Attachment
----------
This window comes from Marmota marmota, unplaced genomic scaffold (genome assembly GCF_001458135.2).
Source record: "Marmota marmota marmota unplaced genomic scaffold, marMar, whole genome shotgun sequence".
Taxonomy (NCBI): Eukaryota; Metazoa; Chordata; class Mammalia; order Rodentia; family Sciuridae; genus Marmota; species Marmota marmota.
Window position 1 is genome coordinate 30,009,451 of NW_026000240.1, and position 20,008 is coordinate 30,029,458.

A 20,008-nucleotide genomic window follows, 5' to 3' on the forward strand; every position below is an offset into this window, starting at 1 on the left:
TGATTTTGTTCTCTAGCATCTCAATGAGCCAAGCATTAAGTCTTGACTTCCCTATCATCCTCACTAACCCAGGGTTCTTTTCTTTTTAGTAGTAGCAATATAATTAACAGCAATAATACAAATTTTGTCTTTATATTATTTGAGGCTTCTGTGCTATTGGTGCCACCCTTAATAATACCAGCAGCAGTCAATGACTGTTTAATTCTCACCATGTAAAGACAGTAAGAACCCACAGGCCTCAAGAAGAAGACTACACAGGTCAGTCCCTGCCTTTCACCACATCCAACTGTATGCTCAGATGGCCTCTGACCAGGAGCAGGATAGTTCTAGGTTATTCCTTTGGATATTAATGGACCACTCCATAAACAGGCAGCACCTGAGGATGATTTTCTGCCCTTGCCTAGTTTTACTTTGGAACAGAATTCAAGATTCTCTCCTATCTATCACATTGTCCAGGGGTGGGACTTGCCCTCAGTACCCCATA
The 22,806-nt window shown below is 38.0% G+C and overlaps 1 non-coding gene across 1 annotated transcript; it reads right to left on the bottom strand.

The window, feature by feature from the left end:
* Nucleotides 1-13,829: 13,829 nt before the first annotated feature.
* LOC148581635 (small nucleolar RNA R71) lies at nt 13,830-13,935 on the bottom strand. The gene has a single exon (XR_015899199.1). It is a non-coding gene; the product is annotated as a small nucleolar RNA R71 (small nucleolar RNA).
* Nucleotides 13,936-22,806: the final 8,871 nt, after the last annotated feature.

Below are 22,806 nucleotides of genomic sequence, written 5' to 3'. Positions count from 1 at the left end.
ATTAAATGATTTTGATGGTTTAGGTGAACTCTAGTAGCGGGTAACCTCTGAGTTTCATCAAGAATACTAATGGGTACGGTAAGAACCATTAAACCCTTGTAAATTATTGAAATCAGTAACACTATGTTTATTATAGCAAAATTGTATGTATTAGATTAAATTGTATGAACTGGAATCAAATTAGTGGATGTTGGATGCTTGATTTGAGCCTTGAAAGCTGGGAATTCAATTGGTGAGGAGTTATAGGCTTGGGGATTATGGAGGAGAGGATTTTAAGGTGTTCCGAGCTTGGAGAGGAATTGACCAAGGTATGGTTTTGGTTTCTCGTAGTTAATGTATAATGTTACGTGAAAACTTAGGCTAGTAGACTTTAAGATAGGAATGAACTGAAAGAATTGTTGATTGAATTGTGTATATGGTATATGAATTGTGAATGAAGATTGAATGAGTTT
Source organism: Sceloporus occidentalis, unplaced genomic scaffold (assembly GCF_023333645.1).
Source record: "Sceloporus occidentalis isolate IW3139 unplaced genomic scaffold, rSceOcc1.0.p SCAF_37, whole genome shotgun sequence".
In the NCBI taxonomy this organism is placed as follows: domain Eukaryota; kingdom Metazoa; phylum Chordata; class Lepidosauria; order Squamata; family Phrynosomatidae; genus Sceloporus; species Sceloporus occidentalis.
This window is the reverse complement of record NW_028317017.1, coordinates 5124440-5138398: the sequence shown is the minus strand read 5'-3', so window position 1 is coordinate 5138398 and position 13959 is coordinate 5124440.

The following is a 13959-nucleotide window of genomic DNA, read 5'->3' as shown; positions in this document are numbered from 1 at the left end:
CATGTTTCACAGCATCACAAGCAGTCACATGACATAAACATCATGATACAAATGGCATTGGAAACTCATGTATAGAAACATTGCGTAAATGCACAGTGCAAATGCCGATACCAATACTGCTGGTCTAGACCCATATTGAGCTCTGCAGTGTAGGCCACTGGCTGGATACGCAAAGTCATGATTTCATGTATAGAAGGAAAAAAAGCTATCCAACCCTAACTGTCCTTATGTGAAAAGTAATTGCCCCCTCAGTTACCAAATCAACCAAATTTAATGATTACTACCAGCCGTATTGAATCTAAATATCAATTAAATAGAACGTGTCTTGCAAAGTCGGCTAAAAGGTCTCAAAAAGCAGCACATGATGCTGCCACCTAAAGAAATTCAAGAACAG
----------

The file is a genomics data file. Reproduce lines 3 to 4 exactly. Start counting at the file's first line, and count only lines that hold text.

Taxonomy (NCBI): Eukaryota; Metazoa; Chordata; class Mammalia; order Rodentia; family Sciuridae; genus Marmota; species Marmota marmota.
Window position 1 is genome coordinate 30,009,451 of NW_026000240.1, and position 20,008 is coordinate 30,029,458.